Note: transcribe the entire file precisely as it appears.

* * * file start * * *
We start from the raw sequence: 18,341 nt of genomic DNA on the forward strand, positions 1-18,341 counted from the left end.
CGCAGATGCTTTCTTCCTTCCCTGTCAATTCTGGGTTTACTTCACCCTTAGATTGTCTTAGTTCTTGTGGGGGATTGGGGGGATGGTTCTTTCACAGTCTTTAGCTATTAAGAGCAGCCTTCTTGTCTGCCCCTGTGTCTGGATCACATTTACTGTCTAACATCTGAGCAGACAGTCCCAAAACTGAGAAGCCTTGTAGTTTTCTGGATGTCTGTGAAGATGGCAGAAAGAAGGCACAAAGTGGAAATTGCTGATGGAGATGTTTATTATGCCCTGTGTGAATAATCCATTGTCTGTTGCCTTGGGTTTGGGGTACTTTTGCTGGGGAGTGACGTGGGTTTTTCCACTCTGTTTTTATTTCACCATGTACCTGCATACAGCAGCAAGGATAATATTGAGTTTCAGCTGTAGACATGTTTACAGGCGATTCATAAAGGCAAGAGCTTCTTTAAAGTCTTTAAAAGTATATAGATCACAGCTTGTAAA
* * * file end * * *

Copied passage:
We start from the raw sequence: 18,341 nt of genomic DNA on the forward strand, positions 1-18,341 counted from the left end.
CGCAGATGCTTTCTTCCTTCCCTGTCAATTCTGGGTTTACTTCACCCTTAGATTGTCTTAGTTCTTGTGGGGGATTGGGGGGATGGTTCTTTCACAGTCTTTAGCTATTAAGAGCAGCCTTCTTGTCTGCCCCTGTGTCTGGATCACATTTACTGTCTAACATCTGAGCAGACAGTCCCAAAACTGAGAAGCCTTGTAGTTTTCTGGATGTCTGTGAAGATGGCAGAAAGAAGGCACAAAGTGGAAATTGCTGATGGAGATGTTTATTATGCCCTGTGTGAATAATCCATTGTCTGTTGCCTTGGGTTTGGGGTACTTTTGCTGGGGAGTGACGTGGGTTTTTCCACTCTGTTTTTATTTCACCATGTACCTGCATACAGCAGCAAGGATAATATTGAGTTTCAGCTGTAGACATGTTTACAGGCGATTCATAAAGGCAAGAGCTTCTTTAAAGTCTTTAAAAGTATATAGATCACAGCTTGTAAA